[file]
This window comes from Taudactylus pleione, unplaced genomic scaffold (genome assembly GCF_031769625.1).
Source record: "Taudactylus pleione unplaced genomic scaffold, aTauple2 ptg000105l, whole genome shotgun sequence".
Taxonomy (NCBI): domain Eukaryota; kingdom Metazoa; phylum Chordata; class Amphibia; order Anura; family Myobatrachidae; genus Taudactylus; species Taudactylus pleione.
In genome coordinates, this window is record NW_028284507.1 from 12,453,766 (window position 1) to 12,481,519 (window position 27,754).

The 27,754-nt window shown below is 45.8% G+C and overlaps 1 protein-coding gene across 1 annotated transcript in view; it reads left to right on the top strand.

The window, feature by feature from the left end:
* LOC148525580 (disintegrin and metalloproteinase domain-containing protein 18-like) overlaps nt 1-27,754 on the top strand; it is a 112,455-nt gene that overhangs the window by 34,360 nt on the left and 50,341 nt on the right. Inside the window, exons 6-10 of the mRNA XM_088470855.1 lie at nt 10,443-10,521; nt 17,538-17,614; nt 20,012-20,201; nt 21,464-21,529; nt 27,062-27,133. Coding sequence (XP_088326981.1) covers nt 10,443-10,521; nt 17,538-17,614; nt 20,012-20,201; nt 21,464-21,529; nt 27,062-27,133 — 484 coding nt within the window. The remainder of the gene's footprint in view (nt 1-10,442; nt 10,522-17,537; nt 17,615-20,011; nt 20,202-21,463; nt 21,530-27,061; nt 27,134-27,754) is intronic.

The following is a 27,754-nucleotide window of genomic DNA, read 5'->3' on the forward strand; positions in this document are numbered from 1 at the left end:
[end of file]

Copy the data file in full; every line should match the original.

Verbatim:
This window comes from Taudactylus pleione, unplaced genomic scaffold (genome assembly GCF_031769625.1).
Source record: "Taudactylus pleione unplaced genomic scaffold, aTauple2 ptg000105l, whole genome shotgun sequence".
Taxonomy (NCBI): domain Eukaryota; kingdom Metazoa; phylum Chordata; class Amphibia; order Anura; family Myobatrachidae; genus Taudactylus; species Taudactylus pleione.
In genome coordinates, this window is record NW_028284507.1 from 12,453,766 (window position 1) to 12,481,519 (window position 27,754).

The 27,754-nt window shown below is 45.8% G+C and overlaps 1 protein-coding gene across 1 annotated transcript in view; it reads left to right on the top strand.

The window, feature by feature from the left end:
* LOC148525580 (disintegrin and metalloproteinase domain-containing protein 18-like) overlaps nt 1-27,754 on the top strand; it is a 112,455-nt gene that overhangs the window by 34,360 nt on the left and 50,341 nt on the right. Inside the window, exons 6-10 of the mRNA XM_088470855.1 lie at nt 10,443-10,521; nt 17,538-17,614; nt 20,012-20,201; nt 21,464-21,529; nt 27,062-27,133. Coding sequence (XP_088326981.1) covers nt 10,443-10,521; nt 17,538-17,614; nt 20,012-20,201; nt 21,464-21,529; nt 27,062-27,133 — 484 coding nt within the window. The remainder of the gene's footprint in view (nt 1-10,442; nt 10,522-17,537; nt 17,615-20,011; nt 20,202-21,463; nt 21,530-27,061; nt 27,134-27,754) is intronic.

The following is a 27,754-nucleotide window of genomic DNA, read 5'->3' on the forward strand; positions in this document are numbered from 1 at the left end: